Bette Davis is widely credited for the above quote. My 93 year old grandmother would agree as she frequently tells me that “old age is not all it’s cracked up to be”. With all of the issues the elderly commonly face – declining physical and mental health, limited mobility, fall risk, walkers, driving difficulties, daily medications, frequent doctor appointments, paying bills, caregivers, assisted living, nursing home, etc. – the elderly are often reluctant to admit they need help. Frequently, family members only find out how desperately their loved one needs assistance after something traumatic has occurred. Sometimes even when the family recognizes their loved one needs help, they may resist accepting assistance. While watching a loved one decline is heart wrenching, here are a few suggestions:
1. Plan your estate. Make sure your loved one has a will or trust, durable power of attorney and health care power of attorney. This will make it significantly easier if your loved one becomes incapacitated or when they die.
2. Look for signs. While a loved one may try to hide their declining health – especially if their mental health is declining – there are often some telltale signs to look for. These can include, confusion and memory loss, withdrawal from social activities, changes in mood and personality, neglecting personal hygiene or difficulty with routine tasks like paying bills or making dinner.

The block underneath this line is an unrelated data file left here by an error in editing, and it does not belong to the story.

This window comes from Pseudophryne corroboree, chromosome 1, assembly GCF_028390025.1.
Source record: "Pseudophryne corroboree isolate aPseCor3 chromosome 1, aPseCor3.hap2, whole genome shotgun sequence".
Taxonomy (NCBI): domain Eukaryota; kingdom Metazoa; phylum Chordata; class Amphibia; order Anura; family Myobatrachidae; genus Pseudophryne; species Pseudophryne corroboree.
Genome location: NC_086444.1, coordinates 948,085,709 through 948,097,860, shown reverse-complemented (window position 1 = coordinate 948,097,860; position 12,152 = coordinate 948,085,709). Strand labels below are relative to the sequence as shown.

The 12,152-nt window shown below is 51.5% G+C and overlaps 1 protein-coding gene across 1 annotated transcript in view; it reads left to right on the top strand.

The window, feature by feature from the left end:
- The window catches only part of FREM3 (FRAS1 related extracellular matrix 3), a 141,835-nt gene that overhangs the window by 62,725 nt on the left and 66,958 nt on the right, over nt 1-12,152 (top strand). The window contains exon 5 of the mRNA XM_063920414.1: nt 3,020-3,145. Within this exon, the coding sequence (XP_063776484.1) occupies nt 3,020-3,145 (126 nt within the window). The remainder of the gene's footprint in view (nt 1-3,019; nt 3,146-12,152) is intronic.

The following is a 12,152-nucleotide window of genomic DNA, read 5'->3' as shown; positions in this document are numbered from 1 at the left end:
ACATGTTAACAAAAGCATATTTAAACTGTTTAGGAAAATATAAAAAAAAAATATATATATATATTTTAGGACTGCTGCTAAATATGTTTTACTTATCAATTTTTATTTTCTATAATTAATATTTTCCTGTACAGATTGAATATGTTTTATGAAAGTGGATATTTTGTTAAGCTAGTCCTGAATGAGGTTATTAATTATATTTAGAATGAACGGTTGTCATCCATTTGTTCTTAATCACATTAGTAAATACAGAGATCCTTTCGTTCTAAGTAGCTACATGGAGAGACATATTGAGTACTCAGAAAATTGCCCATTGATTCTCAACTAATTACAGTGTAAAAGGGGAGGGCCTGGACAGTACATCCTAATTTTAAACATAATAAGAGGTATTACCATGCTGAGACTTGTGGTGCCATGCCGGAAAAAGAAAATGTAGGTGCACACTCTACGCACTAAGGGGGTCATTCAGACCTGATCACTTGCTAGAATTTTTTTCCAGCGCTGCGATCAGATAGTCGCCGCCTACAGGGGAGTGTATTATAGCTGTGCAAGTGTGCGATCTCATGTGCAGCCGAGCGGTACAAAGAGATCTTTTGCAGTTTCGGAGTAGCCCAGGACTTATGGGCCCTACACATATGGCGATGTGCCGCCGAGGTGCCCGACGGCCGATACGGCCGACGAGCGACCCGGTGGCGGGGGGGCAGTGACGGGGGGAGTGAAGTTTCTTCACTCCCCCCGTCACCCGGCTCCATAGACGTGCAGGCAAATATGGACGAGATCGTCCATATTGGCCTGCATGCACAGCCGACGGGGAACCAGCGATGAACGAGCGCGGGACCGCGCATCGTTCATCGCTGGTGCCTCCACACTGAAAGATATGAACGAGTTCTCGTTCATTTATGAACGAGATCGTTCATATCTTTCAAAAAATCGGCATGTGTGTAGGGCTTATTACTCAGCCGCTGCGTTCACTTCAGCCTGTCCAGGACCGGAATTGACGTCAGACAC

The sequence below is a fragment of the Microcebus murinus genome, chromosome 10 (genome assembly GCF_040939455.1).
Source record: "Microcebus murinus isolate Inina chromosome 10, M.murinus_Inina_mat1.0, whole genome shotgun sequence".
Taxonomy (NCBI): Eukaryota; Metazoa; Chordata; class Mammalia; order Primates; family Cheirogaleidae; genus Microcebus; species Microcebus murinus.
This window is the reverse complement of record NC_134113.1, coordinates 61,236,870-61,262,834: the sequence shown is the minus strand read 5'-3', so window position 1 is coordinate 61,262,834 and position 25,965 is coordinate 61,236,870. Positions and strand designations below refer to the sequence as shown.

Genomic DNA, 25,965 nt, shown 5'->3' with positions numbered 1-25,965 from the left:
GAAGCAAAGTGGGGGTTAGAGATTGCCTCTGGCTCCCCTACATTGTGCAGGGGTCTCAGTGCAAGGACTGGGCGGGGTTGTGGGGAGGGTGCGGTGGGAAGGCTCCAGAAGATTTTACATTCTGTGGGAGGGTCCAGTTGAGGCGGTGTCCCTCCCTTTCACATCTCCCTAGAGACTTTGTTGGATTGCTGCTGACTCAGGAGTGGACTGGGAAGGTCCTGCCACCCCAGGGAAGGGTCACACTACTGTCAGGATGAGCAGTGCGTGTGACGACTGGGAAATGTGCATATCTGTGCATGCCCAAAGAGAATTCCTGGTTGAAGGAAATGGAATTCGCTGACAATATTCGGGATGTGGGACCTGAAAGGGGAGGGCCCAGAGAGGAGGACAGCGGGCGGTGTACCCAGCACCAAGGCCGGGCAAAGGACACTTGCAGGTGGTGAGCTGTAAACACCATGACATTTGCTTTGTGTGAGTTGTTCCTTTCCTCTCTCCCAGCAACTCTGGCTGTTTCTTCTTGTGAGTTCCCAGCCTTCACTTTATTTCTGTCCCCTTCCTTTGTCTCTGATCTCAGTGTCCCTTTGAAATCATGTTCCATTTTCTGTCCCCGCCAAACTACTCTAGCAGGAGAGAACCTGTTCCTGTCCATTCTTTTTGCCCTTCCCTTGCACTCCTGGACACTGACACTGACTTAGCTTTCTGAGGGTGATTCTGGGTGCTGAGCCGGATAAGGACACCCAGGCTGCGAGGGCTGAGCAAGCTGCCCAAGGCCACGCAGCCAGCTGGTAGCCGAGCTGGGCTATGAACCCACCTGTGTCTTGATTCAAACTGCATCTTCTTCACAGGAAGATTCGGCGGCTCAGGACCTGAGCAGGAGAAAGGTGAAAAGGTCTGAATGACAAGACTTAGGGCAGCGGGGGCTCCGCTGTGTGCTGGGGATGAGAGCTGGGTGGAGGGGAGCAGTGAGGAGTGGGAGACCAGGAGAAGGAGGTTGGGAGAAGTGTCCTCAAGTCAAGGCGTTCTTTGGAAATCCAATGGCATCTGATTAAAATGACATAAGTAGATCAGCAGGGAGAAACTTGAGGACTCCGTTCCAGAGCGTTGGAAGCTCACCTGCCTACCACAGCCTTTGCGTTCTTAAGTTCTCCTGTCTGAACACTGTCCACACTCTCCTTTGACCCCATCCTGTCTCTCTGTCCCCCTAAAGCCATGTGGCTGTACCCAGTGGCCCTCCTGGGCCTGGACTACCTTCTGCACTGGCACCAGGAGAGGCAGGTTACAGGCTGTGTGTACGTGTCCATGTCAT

3. Seek medical help. If a loved one is suspected of having Alzheimer’s, a cognitive evaluation by a gerontologist is recommended. Other health related issues should be promptly addressed by a family physician with referrals made to specialists as needed.
4. Figure out the finances. The sooner you understand your loved one’s financial situation the better. As your loved one’s needs increase, it is important to know whether an assisted living or hiring caregivers are viable options. Also, other options such as Medicaid or Veterans benefits (if your loved one is a wartime veteran or the spouse of a veteran) should be explored. Unfortunately, most people fail to plan ahead and are ill-prepared to help their loved one when they can no longer care for themselves.
Getting old isn’t for wimps – even under the best of circumstances. Don’t assume it will somehow be easy for you or your loved one – see an experienced elder law attorney today.